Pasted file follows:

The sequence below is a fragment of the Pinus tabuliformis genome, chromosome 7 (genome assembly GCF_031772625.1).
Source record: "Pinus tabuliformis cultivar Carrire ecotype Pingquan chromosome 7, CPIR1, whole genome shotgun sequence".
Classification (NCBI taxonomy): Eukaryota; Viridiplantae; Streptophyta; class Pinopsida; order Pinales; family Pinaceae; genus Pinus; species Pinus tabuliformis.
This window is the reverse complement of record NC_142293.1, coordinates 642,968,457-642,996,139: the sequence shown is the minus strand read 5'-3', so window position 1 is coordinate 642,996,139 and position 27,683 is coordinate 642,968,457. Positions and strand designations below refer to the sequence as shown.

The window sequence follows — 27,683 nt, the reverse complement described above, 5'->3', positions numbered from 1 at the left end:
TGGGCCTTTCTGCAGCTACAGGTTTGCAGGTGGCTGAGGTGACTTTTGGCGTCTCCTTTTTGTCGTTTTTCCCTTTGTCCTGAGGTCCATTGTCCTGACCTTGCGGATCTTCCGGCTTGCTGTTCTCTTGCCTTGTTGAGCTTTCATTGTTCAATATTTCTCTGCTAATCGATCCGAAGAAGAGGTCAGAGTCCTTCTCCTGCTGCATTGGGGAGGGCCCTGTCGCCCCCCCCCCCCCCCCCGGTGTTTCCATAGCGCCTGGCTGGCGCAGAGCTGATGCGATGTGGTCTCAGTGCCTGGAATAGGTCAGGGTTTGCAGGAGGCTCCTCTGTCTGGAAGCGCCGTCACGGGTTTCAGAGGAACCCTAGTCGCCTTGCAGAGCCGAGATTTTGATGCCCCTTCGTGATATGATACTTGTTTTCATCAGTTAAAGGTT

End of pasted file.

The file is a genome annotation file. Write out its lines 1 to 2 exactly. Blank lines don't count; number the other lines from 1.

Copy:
The sequence below is a fragment of the Pinus tabuliformis genome, chromosome 7 (genome assembly GCF_031772625.1).
Source record: "Pinus tabuliformis cultivar Carrire ecotype Pingquan chromosome 7, CPIR1, whole genome shotgun sequence".